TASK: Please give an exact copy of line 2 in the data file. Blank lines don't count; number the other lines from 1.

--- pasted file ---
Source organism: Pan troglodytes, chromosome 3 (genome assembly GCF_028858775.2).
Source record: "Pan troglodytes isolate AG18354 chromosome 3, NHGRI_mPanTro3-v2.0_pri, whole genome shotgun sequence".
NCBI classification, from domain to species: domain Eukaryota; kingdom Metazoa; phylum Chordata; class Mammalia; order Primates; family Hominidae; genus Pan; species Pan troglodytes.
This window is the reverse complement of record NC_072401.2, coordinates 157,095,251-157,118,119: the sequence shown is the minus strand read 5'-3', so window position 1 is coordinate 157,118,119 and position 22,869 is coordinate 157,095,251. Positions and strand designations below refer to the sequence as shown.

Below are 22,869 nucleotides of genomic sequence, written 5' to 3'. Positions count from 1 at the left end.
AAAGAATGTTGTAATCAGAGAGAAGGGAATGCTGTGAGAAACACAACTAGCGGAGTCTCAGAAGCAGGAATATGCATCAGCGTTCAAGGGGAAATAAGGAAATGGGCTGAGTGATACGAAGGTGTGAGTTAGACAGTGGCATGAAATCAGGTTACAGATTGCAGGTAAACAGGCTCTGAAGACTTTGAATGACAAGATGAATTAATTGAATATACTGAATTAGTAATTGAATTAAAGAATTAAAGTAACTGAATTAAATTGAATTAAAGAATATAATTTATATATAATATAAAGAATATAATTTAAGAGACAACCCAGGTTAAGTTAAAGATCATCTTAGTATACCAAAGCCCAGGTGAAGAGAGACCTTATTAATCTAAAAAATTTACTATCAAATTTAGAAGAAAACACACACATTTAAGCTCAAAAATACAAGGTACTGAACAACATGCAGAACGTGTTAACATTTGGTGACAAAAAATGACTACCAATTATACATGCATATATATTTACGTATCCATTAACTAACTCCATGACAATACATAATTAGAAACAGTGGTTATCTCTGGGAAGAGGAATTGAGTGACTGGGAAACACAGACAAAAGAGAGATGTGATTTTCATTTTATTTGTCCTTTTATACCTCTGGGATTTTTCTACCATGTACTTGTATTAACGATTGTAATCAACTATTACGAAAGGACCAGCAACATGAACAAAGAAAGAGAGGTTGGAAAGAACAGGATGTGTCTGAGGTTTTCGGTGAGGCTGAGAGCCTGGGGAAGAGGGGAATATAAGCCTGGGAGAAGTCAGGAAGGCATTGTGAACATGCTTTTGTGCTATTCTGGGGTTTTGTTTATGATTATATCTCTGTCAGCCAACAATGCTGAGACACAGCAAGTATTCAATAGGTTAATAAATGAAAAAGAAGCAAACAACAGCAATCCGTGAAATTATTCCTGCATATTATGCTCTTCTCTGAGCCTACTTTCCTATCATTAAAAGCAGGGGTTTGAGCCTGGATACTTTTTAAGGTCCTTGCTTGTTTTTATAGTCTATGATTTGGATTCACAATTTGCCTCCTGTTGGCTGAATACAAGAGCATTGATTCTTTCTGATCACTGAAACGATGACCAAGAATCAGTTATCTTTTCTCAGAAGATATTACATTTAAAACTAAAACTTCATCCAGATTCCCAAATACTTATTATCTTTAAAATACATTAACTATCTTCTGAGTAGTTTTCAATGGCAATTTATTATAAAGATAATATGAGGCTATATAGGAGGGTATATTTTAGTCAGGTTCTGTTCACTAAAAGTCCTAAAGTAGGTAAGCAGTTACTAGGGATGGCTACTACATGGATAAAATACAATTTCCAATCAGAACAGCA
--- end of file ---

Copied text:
Source record: "Pan troglodytes isolate AG18354 chromosome 3, NHGRI_mPanTro3-v2.0_pri, whole genome shotgun sequence".